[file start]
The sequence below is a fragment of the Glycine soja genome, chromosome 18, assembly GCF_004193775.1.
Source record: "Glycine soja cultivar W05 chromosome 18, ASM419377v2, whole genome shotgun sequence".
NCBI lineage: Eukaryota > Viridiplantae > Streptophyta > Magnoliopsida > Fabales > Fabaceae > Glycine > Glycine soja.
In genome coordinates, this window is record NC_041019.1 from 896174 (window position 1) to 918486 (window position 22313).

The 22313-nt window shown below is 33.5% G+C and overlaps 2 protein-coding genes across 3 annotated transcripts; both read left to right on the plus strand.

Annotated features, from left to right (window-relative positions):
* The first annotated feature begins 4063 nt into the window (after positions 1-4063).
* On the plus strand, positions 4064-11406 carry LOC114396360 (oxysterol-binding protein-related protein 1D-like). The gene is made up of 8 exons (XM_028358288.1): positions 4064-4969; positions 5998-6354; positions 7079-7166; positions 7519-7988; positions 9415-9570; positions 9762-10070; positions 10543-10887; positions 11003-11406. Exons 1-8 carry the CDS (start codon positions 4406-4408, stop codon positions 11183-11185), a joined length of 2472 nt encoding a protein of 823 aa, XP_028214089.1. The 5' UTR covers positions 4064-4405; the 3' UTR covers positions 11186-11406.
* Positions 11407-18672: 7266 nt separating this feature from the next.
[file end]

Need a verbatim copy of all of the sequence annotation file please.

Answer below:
The sequence below is a fragment of the Glycine soja genome, chromosome 18, assembly GCF_004193775.1.
Source record: "Glycine soja cultivar W05 chromosome 18, ASM419377v2, whole genome shotgun sequence".
NCBI lineage: Eukaryota > Viridiplantae > Streptophyta > Magnoliopsida > Fabales > Fabaceae > Glycine > Glycine soja.
In genome coordinates, this window is record NC_041019.1 from 896174 (window position 1) to 918486 (window position 22313).

The 22313-nt window shown below is 33.5% G+C and overlaps 2 protein-coding genes across 3 annotated transcripts; both read left to right on the plus strand.

Annotated features, from left to right (window-relative positions):
* The first annotated feature begins 4063 nt into the window (after positions 1-4063).
* On the plus strand, positions 4064-11406 carry LOC114396360 (oxysterol-binding protein-related protein 1D-like). The gene is made up of 8 exons (XM_028358288.1): positions 4064-4969; positions 5998-6354; positions 7079-7166; positions 7519-7988; positions 9415-9570; positions 9762-10070; positions 10543-10887; positions 11003-11406. Exons 1-8 carry the CDS (start codon positions 4406-4408, stop codon positions 11183-11185), a joined length of 2472 nt encoding a protein of 823 aa, XP_028214089.1. The 5' UTR covers positions 4064-4405; the 3' UTR covers positions 11186-11406.
* Positions 11407-18672: 7266 nt separating this feature from the next.